The new millennium brought change for one of Scandinavia’s oldest schisms. The Øresund road and rail bridge rejoined Denmark and Sweden in 2000, a connection broken by the cataclysmic convulsion at the end of the Ice Age.
The Scandinavian crime drama television series The Bridge (Broen) were shot in Denmark and Sweden. What appeared to be the body of a female Swedish politician was discovered in the middle of the Øresund Bridge, which connects Copenhagen with Malmö.
Denmark and Germany are forging closer links with a 32 billion-kroner undersea tunnel across the Fehmarn Strait. In Sweden, the Hallandsaas railway tunnel, Sweden’s longest railway tunnel (8.7km) opened in October last year, as part of a larger project to create super-efficient train links between Norway, Sweden and Germany.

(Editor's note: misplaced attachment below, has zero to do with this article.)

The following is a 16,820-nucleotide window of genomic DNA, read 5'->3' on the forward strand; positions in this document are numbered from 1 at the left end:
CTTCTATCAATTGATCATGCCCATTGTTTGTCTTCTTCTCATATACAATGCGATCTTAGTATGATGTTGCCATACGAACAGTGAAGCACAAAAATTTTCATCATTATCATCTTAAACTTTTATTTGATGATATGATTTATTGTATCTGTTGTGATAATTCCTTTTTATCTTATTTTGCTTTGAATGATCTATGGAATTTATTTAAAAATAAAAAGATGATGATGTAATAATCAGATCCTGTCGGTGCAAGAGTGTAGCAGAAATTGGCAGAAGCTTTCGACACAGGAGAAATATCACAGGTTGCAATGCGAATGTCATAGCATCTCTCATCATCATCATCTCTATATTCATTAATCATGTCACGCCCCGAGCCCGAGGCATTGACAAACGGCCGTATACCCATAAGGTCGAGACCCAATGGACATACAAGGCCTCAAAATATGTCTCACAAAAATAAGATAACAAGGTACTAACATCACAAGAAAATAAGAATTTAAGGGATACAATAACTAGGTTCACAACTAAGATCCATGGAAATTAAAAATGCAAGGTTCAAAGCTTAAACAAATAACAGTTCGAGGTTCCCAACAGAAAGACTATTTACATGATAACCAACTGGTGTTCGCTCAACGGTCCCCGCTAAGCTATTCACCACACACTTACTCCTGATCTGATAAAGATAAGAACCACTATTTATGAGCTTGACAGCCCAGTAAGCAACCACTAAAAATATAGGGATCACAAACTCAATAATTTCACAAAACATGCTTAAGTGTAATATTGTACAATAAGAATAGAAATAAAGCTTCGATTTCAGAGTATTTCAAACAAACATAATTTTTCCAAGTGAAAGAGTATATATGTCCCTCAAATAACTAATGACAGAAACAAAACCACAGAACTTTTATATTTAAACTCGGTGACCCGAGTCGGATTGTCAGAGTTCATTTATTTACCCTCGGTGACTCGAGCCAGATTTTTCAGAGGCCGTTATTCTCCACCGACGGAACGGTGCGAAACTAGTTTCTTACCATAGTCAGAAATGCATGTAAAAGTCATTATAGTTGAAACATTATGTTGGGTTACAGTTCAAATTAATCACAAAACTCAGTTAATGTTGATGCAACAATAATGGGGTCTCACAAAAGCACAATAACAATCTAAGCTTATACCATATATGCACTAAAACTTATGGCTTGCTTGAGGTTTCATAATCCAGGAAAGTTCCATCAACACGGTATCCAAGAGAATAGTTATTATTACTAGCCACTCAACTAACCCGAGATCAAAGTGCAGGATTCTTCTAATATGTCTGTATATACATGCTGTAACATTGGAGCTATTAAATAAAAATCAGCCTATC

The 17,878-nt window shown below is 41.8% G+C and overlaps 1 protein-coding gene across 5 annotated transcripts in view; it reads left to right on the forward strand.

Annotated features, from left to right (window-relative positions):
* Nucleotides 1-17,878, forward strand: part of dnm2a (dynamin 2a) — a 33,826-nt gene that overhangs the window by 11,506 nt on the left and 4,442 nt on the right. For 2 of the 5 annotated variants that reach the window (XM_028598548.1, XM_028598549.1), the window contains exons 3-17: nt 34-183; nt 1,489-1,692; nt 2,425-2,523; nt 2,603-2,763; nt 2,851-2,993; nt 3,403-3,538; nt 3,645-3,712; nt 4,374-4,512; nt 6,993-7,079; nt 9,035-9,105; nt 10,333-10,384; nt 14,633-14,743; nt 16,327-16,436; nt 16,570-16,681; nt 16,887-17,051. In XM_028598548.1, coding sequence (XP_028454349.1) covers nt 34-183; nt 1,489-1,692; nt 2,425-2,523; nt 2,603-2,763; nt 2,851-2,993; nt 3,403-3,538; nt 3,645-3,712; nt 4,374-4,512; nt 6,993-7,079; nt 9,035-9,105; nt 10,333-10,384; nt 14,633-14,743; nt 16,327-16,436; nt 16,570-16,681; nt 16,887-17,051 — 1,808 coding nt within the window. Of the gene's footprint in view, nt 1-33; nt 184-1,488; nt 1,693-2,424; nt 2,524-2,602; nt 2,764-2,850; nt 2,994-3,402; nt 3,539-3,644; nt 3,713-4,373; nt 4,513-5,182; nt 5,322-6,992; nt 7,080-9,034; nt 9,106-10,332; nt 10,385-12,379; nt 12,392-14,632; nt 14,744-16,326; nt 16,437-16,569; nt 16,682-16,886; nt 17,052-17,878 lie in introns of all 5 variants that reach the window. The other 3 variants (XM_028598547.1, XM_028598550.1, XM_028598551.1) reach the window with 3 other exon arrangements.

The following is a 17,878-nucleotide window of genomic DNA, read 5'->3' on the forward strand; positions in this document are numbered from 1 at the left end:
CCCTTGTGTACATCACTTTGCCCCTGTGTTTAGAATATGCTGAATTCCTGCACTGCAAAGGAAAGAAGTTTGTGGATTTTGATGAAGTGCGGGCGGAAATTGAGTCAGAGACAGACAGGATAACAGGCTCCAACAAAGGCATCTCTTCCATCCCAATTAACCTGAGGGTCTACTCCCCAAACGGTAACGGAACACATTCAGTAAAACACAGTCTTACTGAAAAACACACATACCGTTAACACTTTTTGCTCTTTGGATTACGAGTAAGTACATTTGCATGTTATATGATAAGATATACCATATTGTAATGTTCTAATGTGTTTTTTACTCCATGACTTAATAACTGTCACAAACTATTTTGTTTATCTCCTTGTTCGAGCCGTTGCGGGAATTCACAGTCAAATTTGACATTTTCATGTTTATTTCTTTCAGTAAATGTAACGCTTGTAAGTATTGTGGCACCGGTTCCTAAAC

Norway insulated itself from economic pain by using its sovereign wealth fund to buy cheap shares – by June 2015 topped 7 trillion kroner (over US$900 billion).
A tense stand-off with Russia over Arctic territory was resolved in 2010, allowing Norway to begin oil and gas exploration in the Barents Sea and the Arctic Ocean.
Today, Norway has the highest GDP per person and the lowest working hours in Scandinavia, pointing to a level of individual wealth and leisure that the rest of the world can only dream of.
Norway’s oil age is far from over. However, activity in the petroleum sector has passed the peak. Norwegians must now be prepared for lower returns in the oil industry. In the period ahead, the key to economic progress is Norway’s ability to restructure.
Bridge to the Future, written by Tor Kjolberg